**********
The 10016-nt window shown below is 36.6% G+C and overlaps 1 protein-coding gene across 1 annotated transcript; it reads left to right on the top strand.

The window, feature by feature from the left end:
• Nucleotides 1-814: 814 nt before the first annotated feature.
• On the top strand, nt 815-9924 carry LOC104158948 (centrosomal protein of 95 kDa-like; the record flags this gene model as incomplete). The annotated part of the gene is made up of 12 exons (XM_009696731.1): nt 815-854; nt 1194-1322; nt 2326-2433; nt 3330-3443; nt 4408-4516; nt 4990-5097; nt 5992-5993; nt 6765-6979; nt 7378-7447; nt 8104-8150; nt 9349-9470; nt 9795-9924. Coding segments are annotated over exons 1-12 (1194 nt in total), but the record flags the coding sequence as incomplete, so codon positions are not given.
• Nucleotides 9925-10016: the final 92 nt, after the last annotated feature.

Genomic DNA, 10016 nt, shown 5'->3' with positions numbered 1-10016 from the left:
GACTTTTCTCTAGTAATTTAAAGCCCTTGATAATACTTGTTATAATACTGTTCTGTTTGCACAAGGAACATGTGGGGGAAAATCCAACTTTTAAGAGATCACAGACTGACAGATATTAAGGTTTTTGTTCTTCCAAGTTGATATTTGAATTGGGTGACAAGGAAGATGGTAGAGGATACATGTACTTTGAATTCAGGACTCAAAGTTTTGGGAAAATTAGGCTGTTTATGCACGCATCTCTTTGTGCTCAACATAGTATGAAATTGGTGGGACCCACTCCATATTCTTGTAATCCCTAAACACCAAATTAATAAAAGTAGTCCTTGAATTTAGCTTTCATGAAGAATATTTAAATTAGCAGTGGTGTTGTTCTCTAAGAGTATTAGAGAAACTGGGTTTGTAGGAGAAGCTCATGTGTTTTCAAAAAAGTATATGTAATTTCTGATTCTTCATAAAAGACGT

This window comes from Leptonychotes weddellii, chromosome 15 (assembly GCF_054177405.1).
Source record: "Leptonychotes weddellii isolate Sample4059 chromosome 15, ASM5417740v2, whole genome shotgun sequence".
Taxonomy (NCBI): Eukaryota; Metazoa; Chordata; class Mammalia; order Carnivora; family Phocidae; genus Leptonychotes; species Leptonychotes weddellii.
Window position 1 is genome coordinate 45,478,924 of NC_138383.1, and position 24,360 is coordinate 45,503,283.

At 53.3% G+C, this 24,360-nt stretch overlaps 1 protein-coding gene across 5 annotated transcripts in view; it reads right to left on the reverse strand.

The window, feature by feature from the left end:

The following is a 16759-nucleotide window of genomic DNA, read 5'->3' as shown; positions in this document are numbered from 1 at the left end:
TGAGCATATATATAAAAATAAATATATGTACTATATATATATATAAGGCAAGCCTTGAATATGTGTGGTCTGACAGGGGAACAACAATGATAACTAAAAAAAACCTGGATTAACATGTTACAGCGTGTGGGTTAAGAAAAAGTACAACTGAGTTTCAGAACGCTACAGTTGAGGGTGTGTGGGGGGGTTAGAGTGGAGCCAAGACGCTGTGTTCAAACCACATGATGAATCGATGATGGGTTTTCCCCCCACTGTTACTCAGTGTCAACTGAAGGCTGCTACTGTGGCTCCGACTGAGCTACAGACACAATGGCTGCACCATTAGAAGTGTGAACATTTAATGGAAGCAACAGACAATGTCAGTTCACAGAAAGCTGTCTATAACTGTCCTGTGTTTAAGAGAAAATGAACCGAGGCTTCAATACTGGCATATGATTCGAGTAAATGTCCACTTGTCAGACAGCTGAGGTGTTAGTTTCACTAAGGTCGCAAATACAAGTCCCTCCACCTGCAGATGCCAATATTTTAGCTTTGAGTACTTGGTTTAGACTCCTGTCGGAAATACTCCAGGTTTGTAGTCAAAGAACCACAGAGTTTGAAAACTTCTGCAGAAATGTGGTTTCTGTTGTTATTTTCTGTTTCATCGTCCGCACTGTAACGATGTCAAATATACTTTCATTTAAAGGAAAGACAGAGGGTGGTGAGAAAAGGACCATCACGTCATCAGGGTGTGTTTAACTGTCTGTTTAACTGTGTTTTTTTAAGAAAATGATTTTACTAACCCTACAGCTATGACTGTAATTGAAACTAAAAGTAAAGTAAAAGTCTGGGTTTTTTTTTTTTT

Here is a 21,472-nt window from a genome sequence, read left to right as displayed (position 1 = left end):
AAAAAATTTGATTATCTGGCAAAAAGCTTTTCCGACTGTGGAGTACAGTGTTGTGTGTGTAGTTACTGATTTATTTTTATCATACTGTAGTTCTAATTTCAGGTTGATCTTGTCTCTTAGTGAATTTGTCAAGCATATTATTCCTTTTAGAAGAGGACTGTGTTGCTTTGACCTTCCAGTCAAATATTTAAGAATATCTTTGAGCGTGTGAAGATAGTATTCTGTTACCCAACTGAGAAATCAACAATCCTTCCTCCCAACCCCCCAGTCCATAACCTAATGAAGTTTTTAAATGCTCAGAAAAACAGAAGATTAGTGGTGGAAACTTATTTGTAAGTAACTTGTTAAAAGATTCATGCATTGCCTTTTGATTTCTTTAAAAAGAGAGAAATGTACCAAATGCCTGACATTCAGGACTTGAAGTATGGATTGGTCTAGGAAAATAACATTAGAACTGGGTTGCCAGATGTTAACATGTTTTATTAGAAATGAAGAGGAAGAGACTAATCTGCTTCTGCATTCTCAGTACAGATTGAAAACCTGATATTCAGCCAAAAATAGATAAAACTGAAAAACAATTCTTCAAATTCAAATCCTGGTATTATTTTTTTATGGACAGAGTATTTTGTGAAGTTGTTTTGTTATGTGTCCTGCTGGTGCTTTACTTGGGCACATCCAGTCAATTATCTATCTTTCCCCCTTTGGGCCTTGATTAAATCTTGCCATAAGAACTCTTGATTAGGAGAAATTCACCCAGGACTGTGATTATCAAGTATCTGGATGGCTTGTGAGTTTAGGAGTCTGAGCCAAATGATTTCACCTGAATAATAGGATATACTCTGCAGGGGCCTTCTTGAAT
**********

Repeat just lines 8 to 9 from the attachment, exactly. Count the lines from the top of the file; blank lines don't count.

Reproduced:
This window comes from Leptonychotes weddellii, chromosome 15 (assembly GCF_054177405.1).
Source record: "Leptonychotes weddellii isolate Sample4059 chromosome 15, ASM5417740v2, whole genome shotgun sequence".